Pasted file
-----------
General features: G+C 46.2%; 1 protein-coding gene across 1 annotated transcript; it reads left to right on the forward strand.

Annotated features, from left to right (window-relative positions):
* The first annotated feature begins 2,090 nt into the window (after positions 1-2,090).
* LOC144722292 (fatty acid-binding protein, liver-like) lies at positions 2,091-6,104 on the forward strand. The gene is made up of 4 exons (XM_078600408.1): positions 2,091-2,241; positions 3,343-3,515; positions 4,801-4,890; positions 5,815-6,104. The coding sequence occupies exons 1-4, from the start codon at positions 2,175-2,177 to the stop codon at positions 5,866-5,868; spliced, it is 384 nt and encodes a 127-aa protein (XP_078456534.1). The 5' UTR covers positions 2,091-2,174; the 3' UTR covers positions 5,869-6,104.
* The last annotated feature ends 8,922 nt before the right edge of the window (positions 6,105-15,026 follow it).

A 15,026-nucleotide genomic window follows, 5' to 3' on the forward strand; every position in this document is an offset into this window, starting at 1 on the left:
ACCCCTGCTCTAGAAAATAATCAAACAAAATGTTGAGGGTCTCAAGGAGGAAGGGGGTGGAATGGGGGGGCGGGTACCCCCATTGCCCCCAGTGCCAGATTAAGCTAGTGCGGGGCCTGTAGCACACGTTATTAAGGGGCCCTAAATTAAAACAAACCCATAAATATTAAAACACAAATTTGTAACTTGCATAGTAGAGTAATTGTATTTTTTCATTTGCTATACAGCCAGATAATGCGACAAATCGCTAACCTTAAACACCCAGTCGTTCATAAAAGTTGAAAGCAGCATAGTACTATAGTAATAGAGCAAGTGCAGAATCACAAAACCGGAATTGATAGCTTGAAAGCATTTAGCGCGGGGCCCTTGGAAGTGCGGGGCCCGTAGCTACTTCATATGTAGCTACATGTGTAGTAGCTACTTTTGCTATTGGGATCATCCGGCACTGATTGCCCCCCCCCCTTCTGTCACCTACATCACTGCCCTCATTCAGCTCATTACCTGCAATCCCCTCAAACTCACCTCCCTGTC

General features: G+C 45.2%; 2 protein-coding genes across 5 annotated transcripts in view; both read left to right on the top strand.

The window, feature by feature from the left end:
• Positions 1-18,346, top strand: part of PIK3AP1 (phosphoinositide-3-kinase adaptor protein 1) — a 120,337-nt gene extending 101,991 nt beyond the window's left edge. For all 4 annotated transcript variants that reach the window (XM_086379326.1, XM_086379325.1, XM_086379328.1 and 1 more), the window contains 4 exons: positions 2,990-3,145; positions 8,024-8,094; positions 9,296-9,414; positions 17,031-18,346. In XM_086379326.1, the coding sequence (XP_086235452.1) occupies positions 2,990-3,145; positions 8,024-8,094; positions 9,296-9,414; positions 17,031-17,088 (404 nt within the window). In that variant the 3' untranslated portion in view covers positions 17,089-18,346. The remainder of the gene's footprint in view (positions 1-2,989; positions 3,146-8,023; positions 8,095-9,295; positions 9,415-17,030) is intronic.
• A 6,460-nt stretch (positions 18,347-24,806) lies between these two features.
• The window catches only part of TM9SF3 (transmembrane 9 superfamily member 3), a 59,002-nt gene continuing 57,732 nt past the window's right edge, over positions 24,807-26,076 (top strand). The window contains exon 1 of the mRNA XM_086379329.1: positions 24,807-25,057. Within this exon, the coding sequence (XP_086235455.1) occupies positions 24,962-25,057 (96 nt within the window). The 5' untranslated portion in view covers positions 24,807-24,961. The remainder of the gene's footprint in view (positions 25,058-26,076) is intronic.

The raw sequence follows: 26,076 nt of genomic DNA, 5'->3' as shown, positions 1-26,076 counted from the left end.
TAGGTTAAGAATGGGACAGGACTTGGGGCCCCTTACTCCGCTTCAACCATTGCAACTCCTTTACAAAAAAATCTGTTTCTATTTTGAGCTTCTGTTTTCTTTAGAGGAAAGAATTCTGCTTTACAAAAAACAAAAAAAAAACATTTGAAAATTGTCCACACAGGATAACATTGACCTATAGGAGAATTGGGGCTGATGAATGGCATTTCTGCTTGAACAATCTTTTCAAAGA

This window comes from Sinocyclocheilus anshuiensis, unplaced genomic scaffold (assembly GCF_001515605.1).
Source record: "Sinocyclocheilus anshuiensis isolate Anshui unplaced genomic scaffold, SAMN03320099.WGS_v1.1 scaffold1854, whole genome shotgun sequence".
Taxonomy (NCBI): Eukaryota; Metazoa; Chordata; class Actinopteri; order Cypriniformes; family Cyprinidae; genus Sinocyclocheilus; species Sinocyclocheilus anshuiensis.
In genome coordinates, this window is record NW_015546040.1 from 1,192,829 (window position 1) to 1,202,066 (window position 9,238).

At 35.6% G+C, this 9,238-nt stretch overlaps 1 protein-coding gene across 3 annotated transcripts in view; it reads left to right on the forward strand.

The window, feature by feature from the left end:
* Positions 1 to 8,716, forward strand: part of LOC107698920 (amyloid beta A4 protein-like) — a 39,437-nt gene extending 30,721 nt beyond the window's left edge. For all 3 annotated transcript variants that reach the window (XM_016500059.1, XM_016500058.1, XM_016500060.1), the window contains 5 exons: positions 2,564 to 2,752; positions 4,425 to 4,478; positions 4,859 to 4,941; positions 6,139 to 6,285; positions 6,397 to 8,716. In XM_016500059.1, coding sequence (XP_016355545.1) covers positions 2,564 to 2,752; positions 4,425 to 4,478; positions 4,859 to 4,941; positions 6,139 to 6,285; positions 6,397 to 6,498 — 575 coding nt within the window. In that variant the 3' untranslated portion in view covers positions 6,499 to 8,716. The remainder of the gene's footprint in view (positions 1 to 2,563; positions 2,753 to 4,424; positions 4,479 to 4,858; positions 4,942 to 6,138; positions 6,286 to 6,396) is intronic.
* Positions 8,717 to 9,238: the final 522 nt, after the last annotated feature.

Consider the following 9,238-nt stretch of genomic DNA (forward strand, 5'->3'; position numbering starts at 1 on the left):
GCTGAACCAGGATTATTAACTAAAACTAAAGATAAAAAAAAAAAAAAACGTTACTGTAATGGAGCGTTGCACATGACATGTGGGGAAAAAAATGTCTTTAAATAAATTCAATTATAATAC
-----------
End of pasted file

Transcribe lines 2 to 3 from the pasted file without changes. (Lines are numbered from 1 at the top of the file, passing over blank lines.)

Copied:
Annotated features, from left to right (window-relative positions):
* The first annotated feature begins 2,090 nt into the window (after positions 1-2,090).